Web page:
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El Presidio Reál de San Diego (Royal Presidio of San Diego) is an historical fort established on May 14, 1769, by Commandant Pedro Fages for Spainmarker. It was the first permanent European settlement on the Pacific Coast. As the first of the presidios and Spanish missions in California, it was the base of operations for the Spanish colonization of California. The Mission San Diego de Alcalámarker later moved a few miles away.

In ruins since 1835, the site of the original Presidio currently lies on a hill within present-day Presidio Park although no structures remain. The San Diego Presidio was declared a National Historic Landmark in 1960.

History

Prior to occupation by the Spanish, the site of the Presidio was home to the Kumeyaay people (called the Diegueños by the Spaniards).

San Diego, Californiamarker was first explored by Europeans as early as 1542, but no settlement was made until the fort was built in May 1769. The Presidio had a commanding view of San Diego Bay and the ocean, allowing the Spanish to see potential intruders.

Then, on July 16, 1769, Mission San Diego de Alcalámarker was established by Junípero Serra on Presidio Hill. Less than a month after the Mission was established, an uprising of Indians occurred; four Spaniards were wounded and a boy was killed. After the attack, the Spaniards built a stockade which was finished in March 1770. It included two bronze cannons: one pointed to the bay, the other to the nearby Indian village. (One of the cannons, El Jupiter, is now in the Serra Museum)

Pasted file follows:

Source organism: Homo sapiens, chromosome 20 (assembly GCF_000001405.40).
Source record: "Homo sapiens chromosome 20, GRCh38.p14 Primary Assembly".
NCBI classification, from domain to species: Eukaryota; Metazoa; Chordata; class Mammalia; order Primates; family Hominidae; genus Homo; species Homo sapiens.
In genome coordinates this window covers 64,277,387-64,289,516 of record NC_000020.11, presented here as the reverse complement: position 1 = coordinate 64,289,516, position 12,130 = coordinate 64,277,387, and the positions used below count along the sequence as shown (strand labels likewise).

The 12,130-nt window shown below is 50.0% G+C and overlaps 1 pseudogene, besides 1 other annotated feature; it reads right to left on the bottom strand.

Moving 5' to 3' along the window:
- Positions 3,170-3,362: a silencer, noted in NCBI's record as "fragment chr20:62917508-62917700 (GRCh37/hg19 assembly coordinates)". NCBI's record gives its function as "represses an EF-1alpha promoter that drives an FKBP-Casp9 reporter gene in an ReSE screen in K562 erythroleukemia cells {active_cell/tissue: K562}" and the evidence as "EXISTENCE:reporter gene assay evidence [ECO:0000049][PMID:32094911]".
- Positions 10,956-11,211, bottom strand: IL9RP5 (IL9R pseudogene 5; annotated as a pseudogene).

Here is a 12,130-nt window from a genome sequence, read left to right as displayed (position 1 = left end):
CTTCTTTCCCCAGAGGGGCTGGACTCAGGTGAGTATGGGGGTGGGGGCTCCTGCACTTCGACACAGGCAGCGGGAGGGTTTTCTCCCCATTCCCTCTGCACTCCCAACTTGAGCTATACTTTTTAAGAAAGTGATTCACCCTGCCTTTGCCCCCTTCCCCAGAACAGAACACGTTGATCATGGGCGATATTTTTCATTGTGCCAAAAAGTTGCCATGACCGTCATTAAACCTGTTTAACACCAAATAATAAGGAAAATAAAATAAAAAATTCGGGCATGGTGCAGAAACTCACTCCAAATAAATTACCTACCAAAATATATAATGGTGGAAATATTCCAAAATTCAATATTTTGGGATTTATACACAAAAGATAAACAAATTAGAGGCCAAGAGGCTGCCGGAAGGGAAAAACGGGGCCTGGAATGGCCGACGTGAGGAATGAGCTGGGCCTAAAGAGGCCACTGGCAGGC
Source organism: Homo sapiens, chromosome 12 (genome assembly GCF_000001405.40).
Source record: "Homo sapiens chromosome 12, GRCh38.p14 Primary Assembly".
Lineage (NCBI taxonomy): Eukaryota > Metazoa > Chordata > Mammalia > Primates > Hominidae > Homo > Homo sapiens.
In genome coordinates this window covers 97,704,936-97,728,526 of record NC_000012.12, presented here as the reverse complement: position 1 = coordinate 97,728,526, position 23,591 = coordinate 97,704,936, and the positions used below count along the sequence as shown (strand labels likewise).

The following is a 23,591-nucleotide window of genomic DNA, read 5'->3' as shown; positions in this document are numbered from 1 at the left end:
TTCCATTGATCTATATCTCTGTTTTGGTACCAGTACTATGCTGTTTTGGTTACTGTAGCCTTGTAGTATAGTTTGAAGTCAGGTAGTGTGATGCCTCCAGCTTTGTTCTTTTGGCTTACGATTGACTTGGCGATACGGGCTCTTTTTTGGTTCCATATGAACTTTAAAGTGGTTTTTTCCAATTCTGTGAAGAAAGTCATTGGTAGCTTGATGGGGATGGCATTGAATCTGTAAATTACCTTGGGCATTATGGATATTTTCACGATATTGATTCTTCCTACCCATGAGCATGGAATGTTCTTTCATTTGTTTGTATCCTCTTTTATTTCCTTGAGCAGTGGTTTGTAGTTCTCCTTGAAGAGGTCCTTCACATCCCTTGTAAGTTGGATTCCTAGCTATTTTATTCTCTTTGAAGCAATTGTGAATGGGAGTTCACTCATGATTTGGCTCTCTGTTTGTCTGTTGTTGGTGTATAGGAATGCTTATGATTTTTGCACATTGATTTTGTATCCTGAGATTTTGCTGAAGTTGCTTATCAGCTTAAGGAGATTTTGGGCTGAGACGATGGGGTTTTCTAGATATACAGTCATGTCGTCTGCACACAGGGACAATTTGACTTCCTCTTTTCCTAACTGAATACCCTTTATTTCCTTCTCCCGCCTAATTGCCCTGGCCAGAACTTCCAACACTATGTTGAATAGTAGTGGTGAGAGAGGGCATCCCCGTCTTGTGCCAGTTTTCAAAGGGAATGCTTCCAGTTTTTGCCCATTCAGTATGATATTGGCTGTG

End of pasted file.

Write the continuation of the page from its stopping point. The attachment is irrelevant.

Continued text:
In 1773 and 1774, adobe structures were built to replace the temporary wood and brush huts. Later in 1774, the Mission was moved a few miles up Mission Valley to separate the Indians from the influence of the presidial garrison. By 1783, there were 54 troops stationed at the presidio.

Ruins of the San Diego Presidio (National Historic Landmarks collection).
With Mexican independence in 1821, the Presidio came under Mexican control, and was officially relinquished by the Spanish on April 20, 1822. From 1825-1829, it served as the Mexican Governor's residence. The Presidio was abandoned in 1835, after the Mexican government secularized the missions.

Preservation

In 1907, George Marston, a wealthy department store owner, bought Presidio Hill with an interest to preserve the site. Unable to attract city funding, Marston built a private park in 1925 with the help of architect John Nolen. Marston donated the park to the city in 1929.

No historical structures remain in Presidio Park today. The site is occasionally used for archaeological excavations.

Further reading

  • "Early History of the San Diego Presidial District, 1542-1782." UC Berkeley thesis, 1930, by Lucien C. Atherton.


See also



References

  1. NPS Red Book
  2. For the Revillagigedo Census of 1790, see The Census of 1790, California, California Spanish Genealogy. Retrieved on 2008-08-04. Compiled from William Marvin Mason. The Census of 1790: A Demographic History of California. (Menlo Park: Ballena Press, 1998). 75-105. ISBN 9780879191375.


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